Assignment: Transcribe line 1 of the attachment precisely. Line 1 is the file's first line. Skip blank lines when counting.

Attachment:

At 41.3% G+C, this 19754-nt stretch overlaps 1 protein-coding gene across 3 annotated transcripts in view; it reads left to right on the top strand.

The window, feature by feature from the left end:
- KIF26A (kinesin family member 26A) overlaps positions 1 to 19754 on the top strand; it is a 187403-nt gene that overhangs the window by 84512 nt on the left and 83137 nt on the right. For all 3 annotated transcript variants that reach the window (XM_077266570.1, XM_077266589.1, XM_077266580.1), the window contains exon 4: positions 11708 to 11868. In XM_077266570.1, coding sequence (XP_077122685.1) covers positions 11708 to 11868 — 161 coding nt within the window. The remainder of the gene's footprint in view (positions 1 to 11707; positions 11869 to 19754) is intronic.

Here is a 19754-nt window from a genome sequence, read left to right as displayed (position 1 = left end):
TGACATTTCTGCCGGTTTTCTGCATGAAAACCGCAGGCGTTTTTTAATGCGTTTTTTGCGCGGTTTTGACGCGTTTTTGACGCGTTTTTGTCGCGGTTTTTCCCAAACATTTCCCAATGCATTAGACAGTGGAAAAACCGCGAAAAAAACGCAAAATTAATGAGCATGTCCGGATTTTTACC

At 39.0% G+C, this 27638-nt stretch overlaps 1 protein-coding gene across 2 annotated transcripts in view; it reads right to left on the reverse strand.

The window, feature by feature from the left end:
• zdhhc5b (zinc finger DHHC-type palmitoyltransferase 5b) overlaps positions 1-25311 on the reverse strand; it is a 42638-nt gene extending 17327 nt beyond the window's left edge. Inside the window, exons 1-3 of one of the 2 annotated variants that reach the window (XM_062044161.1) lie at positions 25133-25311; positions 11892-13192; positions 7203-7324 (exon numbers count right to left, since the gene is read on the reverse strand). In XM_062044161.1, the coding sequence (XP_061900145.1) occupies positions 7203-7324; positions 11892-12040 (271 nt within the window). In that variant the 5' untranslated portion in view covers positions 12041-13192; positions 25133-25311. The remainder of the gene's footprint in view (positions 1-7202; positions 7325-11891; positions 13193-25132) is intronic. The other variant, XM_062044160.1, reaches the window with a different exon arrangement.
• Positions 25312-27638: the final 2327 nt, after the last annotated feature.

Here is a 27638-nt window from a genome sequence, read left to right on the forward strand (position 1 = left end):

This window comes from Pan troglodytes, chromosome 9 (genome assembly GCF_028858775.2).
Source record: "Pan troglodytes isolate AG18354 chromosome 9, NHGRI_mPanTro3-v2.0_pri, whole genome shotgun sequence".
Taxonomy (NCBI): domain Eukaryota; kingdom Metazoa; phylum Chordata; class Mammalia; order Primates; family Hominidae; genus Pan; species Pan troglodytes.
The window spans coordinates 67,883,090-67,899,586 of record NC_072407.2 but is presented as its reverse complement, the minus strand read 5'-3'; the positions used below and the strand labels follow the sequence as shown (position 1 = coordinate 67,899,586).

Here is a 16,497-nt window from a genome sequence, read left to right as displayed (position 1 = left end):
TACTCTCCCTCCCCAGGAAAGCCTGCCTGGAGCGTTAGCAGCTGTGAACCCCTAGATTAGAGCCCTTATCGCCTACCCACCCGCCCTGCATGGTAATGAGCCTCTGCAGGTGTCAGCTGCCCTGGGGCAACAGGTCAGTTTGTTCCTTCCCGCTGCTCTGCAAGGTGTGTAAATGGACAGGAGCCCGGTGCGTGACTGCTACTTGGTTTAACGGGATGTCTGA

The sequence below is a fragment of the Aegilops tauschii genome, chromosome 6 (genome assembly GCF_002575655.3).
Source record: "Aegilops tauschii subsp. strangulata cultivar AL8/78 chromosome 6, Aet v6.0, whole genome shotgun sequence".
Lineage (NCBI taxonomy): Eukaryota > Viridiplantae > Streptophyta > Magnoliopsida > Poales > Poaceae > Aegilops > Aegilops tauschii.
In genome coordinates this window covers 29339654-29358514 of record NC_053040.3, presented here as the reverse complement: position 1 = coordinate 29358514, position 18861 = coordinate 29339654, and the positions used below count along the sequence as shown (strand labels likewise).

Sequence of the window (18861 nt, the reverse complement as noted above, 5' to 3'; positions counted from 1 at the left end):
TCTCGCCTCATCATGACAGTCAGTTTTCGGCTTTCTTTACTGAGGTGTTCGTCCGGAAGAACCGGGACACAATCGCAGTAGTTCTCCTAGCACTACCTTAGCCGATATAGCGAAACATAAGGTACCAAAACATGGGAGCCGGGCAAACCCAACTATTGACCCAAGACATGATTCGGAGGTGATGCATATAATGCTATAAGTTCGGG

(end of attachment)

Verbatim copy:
At 41.3% G+C, this 19754-nt stretch overlaps 1 protein-coding gene across 3 annotated transcripts in view; it reads left to right on the top strand.